President Joe Biden joined Group of 20 leaders this week in signing onto a communique to “build on the success” of global vaccine passports to thwart the spread of the virus.
This is the same U.S. president who declared on national television two months ago that “the pandemic is over.” While his declaration shocked his own administration — which is nothing new — it also runs counter to signing on to further travel passports for the vaccinated.
BREAKING: The Biden administration is extending the COVID-19 “public health emergency” until April 2023, despite Biden’s statement in September that “the pandemic is over.”
This administration doesn’t want to relinquish power over our lives.
Enough is enough.
— Dr. Simone Gold (@drsimonegold) November 15, 2022
The president was in Bali, Indonesia on Wednesday when he met with leaders at the worldwide summit. Part of his agenda was to propose policy protocols for recurring issues that included climate change and global pandemics.
The G20 Bali Leader’s Declaration committed the nations to sharing vaccine technology with others. It also supported the formation of “trusted global digital health networks.”
These were proposed to better defend against future health crises, including pandemics.
The group agreed on internationally sharing “technical standards and verification methods.” The goal of this cooperation was stated as “seamless international travel, interoperability,” and use of solutions such as proof of vaccination.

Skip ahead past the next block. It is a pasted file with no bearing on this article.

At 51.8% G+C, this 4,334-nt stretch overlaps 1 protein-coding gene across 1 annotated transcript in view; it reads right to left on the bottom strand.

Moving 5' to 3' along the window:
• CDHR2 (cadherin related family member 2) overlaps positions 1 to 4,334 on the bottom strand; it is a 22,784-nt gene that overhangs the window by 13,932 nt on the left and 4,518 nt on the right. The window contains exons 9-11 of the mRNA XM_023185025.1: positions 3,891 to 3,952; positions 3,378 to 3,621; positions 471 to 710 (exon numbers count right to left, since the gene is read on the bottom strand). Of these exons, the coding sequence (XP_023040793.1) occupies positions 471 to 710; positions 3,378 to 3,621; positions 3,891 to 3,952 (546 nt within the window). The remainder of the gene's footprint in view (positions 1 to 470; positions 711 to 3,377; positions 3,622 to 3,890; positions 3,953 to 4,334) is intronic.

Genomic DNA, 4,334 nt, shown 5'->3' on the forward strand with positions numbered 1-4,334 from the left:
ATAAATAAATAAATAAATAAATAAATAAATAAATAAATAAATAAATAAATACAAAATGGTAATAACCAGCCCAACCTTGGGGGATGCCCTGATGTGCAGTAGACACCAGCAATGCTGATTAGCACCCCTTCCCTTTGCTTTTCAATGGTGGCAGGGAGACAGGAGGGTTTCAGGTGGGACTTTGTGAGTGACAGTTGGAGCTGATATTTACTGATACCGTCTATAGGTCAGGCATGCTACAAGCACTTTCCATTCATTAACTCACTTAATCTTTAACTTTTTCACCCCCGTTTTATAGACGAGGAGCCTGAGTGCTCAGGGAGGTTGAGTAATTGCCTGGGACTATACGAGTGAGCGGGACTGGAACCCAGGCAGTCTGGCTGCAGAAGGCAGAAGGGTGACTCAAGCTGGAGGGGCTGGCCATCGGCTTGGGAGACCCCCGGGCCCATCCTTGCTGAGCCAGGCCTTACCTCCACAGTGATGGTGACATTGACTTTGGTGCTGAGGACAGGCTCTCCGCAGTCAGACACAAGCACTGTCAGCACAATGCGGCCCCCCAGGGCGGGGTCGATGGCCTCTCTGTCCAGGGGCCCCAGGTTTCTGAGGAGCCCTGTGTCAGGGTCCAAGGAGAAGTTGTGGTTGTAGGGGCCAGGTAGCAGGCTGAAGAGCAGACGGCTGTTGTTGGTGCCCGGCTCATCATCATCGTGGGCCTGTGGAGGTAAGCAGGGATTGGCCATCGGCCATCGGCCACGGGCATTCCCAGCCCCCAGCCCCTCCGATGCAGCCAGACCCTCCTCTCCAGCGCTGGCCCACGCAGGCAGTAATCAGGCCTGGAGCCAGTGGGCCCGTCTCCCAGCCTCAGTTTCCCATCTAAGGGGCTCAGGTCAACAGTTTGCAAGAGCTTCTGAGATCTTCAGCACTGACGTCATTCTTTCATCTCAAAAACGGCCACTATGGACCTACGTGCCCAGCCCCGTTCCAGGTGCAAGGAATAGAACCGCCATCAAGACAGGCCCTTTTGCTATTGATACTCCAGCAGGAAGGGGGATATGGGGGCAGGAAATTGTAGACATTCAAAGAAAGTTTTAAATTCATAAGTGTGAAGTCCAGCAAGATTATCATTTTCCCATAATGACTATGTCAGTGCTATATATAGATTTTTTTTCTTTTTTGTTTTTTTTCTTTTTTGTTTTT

The countries operate under a 2007 World Economic Forum mandate that instituted tighter health controls and documentation at border crossings. It also introduced the usage of international vaccination certificates.
As the COVID-19 pandemic raged, many feared the U.S. government’s willingness to mandate vaccination requirements at international and even state borders.
That concern, for the time being, was dampened in May 2021 when the Biden administration said that it would not implement federal vaccination passports.
Then-Press Secretary Jen Psaki announced that the government did not presently and would not in the future support a program “that requires Americans to carry a credential.” She shot down worries over a federal vaccination database or nationwide mandate to issue credentials.
That declaration, however, appears to run contrary to the G20’s unanimous edict that appears to favor international vaccine mandates. Some European Union nations still mandate proof of full vaccination before entering.
It is also counter to the president’s public assertion that the COVID-19 pandemic is over.